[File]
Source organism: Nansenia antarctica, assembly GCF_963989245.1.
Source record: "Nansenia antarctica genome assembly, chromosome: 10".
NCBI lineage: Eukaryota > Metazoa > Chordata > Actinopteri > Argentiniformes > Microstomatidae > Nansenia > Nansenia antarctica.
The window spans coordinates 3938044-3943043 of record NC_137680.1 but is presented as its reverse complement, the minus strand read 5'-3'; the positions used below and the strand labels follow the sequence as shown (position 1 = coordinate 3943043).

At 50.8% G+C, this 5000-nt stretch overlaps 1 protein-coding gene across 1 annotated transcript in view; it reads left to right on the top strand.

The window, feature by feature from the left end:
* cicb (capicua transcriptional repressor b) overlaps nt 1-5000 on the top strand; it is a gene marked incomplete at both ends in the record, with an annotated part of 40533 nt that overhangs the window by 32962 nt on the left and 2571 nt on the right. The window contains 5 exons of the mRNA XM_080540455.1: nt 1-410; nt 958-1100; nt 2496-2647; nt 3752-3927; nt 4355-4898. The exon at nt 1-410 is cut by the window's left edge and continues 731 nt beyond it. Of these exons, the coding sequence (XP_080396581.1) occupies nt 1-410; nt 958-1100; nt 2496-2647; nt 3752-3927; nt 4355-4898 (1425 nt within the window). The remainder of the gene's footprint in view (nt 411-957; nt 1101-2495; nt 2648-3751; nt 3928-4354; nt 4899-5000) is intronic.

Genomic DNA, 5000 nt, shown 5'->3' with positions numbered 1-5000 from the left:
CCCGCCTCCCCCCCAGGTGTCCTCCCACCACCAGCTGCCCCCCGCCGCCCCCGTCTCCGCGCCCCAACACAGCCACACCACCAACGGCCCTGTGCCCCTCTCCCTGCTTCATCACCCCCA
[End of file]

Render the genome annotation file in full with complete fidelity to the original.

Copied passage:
Source organism: Nansenia antarctica, assembly GCF_963989245.1.
Source record: "Nansenia antarctica genome assembly, chromosome: 10".
NCBI lineage: Eukaryota > Metazoa > Chordata > Actinopteri > Argentiniformes > Microstomatidae > Nansenia > Nansenia antarctica.
The window spans coordinates 3938044-3943043 of record NC_137680.1 but is presented as its reverse complement, the minus strand read 5'-3'; the positions used below and the strand labels follow the sequence as shown (position 1 = coordinate 3943043).

At 50.8% G+C, this 5000-nt stretch overlaps 1 protein-coding gene across 1 annotated transcript in view; it reads left to right on the top strand.

The window, feature by feature from the left end:
* cicb (capicua transcriptional repressor b) overlaps nt 1-5000 on the top strand; it is a gene marked incomplete at both ends in the record, with an annotated part of 40533 nt that overhangs the window by 32962 nt on the left and 2571 nt on the right. The window contains 5 exons of the mRNA XM_080540455.1: nt 1-410; nt 958-1100; nt 2496-2647; nt 3752-3927; nt 4355-4898. The exon at nt 1-410 is cut by the window's left edge and continues 731 nt beyond it. Of these exons, the coding sequence (XP_080396581.1) occupies nt 1-410; nt 958-1100; nt 2496-2647; nt 3752-3927; nt 4355-4898 (1425 nt within the window). The remainder of the gene's footprint in view (nt 411-957; nt 1101-2495; nt 2648-3751; nt 3928-4354; nt 4899-5000) is intronic.

Genomic DNA, 5000 nt, shown 5'->3' with positions numbered 1-5000 from the left:
CCCGCCTCCCCCCCAGGTGTCCTCCCACCACCAGCTGCCCCCCGCCGCCCCCGTCTCCGCGCCCCAACACAGCCACACCACCAACGGCCCTGTGCCCCTCTCCCTGCTTCATCACCCCCA